Letting women drive in Saudi Arabia ‘does not conflict with Shariah,’ say senior scholars

King Salman with some of the Saudi Arabia's senior scholars. (SPA)
Updated 28 September 2017
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Letting women drive in Saudi Arabia ‘does not conflict with Shariah,’ say senior scholars

RIYADH: The landmark decree allowing Saudi women to drive has received the seal of approval from the Council of Senior Scholars, the Kingdom’s highest religious body that advises King Salman on religious matters.
“King Salman, granted by God the responsibility of protecting his people and the nation’s interests, and preserving Islamic values and national interests, does not waver in achieving the national interest in accordance with Shariah,” the council’s secretariat said.
“The senior scholars decided to adopt and approve the royal decree. King Salman only does what is best for his nation.
“The scholars’ advisory opinions focused on the virtues and vices, and not the act of driving itself, which is an absolute right which no one should be deprived of. King Salman should study the matter and look at it from all angles.
“King Salman studied the negative side of not letting women drive and thus, with the Council of Senior Scholars’ approval, issued the royal decree, as he did not find any reason not to. King Salman issued the royal decree preserving all women’s rights, in order to protect the national interest.”


Pilgrims praise Saudi efforts during Hajj

Updated 21 August 2018
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Pilgrims praise Saudi efforts during Hajj

  • Pilgrims praise the organization of the Hajj ritual areas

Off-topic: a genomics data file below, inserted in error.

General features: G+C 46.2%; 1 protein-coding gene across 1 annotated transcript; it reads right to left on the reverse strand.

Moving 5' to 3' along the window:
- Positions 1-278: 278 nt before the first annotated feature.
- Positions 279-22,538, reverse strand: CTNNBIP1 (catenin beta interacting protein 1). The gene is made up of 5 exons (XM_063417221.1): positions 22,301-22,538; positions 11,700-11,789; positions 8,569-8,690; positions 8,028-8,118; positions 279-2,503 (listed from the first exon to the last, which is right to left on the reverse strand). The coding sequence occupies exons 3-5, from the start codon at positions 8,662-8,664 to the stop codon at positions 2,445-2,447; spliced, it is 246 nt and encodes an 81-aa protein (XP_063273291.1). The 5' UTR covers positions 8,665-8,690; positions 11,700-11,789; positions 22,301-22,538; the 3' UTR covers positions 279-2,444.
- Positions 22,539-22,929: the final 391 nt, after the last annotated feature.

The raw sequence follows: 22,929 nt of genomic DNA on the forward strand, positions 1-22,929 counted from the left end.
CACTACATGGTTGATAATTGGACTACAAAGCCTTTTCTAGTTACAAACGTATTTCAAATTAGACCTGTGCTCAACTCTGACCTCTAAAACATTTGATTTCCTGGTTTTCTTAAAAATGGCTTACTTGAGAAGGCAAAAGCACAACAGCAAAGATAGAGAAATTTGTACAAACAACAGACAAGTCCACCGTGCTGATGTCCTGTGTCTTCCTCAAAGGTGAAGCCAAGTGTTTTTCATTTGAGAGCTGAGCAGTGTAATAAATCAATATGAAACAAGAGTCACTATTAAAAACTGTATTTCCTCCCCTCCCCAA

• Millions pass through relatively small areas to perform the rituals

ARAFAT: Pilgrims from around the world have expressed their gratitude for the services provided to them by the Saudi authorities, and praised the quality.
“Despite the small size of the holy sites area and the massive gatherings of pilgrims coming yearly to this place, Saudi Arabia has succeeded in managing the huge crowds,” said Jihad Obaid, an Iraqi pilgrim performing Hajj for the first time. The only thing he does not like is the hot weather, but the water sprinklers installed along the way have been a great help, he added.
“These sprinklers reflect how caring the Saudi government is,” he said. “We all know that man can’t control weather challenges, but the preparations made to protect pilgrims is a sign of the great efforts to help pilgrims carry out their rituals comfortably.”
Mas’ood BuHadji, from Algeria, thanked the security guards for the work they do for pilgrims.
“I would like to extend my thanks and appreciations to the security men who spare no effort in assisting the pilgrims to easily complete their rituals,” he said. “Although I am not Saudi, I feel proud of these Muslim security men, whose job here is not only to secure pilgrims a safe Hajj, but also offer them bottles of cold water.
“Hajj is now easier than ever; the Jamarat Bridge, the services and everything.”